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Politics Mondays: President Bush and the Urban League by Armstrong Williams

Today, President Bush will address the National Urban League's 2003 convention. Other confirmed participants include Jesse Jackson and Congressional Black Caucus Chairman, Rep. Elijah E. Cummings (D-MD).

The President's willingness to participate in this years event is at least somewhat remarkable, considering the vigor with which new Urban League president, Mark Morial, has criticized Bush in the past. In 2000, then New Orleans mayor Morial said he was "fearful of a George Bush administration....because when I'm reminded of Reagan-Bush, I'm reminded of the most difficult economic times in this state in my lifetime."

Bush hopes that his appearance at the Urban League-combined with other outreach measures-can help stimulate a more productive dialogue on civil rights issues. Many conservatives aren't so sure. "For the president's people to schedule him to be there with Jesse Jackson and Mark Morial...he should not be in a den where he will be booed and chastised," says former US Ambassador, Harold Doley. "The right is going to go berserk when they find out who he is dealing with here."

And indeed, the high priests of blackness will likely use the President's Urban League appearance as an occasion to label him-note the irony--"racist." Recently, NAACP Chairman Julian Bond accused the Republicans of appealing "to the dark underside of American culture, to that minority of Americans who reject democracy and equality...Their idea of equal rights is the American flag and Confederate swastika flying side by side." (For obvious reasons, Mr. Bond failed to discuss how is vitriolic remarks might facilitate racial healing)

In part, the terse relationship between Republicans and some of our leading civil rights organizations is hangover from the Reagan era. In 1980, Reagan took time from his campaign to visit an ailing Vernon Jordan, who was recovering from a gun shot wound. In his first public remarks after being discharged from the hospital, Jordan publicly implored the black populace to vote as a block against Regan. Within the first week of taking office, Regan Administration officials responded by slashing $88 million dollars of funding from the Urban League. Battle lines were drawn and the rhetoric between conservatives and civil rights leaders has grown ever more shrill over the years.

To show his consistent commitment to civil rights, Bush implemented a global Aids bill that will funnel billions of dollars to help combat AIDS in Africa; the Jobs and Growth Tax Relief Reconciliation Act of 2003, which creates more than 100,000 new jobs for black Americans and raises the Child Tax Credit from $600 to $1,000 per child this year; The No Child Left Behind Act, which empowers parents with the freedom to remove their children from failing and unsafe schools. A Republican led Congress, appropriated $214 million for Historically Black Colleges and Universities (HBCUs) and over $53 million for Historically Black Graduate Institutions (HBGIs) in FY2003. (Funding for HBCUs has increased over 90% since Republicans took control of the House in 1995.)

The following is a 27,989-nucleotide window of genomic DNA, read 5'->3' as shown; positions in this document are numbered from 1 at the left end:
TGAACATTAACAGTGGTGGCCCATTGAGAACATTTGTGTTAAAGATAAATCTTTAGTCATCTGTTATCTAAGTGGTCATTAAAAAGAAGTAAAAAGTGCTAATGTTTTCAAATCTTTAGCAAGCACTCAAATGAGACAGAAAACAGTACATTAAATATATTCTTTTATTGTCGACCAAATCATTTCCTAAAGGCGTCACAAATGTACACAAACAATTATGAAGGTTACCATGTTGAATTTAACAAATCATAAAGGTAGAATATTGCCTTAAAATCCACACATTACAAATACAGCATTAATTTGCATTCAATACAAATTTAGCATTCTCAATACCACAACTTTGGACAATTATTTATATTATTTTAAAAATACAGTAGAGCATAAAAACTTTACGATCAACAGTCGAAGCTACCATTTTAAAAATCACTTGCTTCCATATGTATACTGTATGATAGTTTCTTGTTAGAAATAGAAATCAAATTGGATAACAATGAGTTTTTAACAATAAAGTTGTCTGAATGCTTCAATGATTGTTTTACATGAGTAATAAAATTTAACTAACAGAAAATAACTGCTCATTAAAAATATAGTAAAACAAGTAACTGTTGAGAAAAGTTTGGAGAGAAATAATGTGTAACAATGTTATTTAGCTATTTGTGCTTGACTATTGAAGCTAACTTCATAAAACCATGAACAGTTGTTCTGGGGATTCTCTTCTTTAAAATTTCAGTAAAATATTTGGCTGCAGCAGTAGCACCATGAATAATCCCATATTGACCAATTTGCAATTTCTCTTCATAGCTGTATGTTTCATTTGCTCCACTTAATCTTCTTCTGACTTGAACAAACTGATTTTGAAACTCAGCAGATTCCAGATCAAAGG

Speaking with Urban League President Mark Morial, he made it clear that, unlike many other civil rights leaders, when Bush is right he praises him. Morial praise Bush's for his trip to Africa and for the numerous high level appointments of Blacks in his administration. Morial also assured that the President will be warmly received, although he has criticized Bush in the past, now that he is President Morial believes that he should be treated with the utmost respect.

Despite the fact that Bush is fulfilling the professed goals of our leading civil rights organizations, he has garnered little to no praise from these groups. Why? The answer is plain to see: the civil rights movement has been co-opted by the Democratic Party. Rather than opening up a genuine give and take with conservatives, most civil rights groups have chosen a rather more vengeful tact: using racial fear mongering to focus the black voting populace onto some vague enemy. Mfume and Bond give the game away with their remarks: "The extreme ultraconservative policies of the far right Draconian and punitive," said Mfume at one of their annual gatherings. During a recent speech before 2,000 attendees at the Ernest N. Morial Convention Center in New Orleans, NAACP Chairman Julian Bond snorted that President George W Bush has "selected [political] nominees from the Taliban wing of American politics, appeased the wretched appetites of the extreme right wing and chosen cabinet officials whose devotion to confederacy is nearly canine in its uncritical affection." By exploiting the anger and fears of the black voting populace, Mfume and Bond created a strong sense of purpose and identity that has helped energize the NAACP. That's good for the organization's coffers. But these are supposed to be our civil rights leaders, our racial torchbearers in the dark. Instead they toss out accusations of racism like tossing popcorn to pigeons. Some things should you should not be so casual about. Some things should not be co-opted, like our basic civil rights.

The terse racial rhetoric employed by the high Priests of blackness has led many conservative strategists to simply give up on the black vote and dedicate their resources elsewhere. And so the chasm widens. Meanwhile, American blacks suffer. One hopes that President Bush can help bridge the gap with his outreach efforts. One hopes that the civil rights leaders will embrace him, for the good of all Americans.

Armstrong Williams can be contacted via e-mail at:

Monday, July 28, 2003

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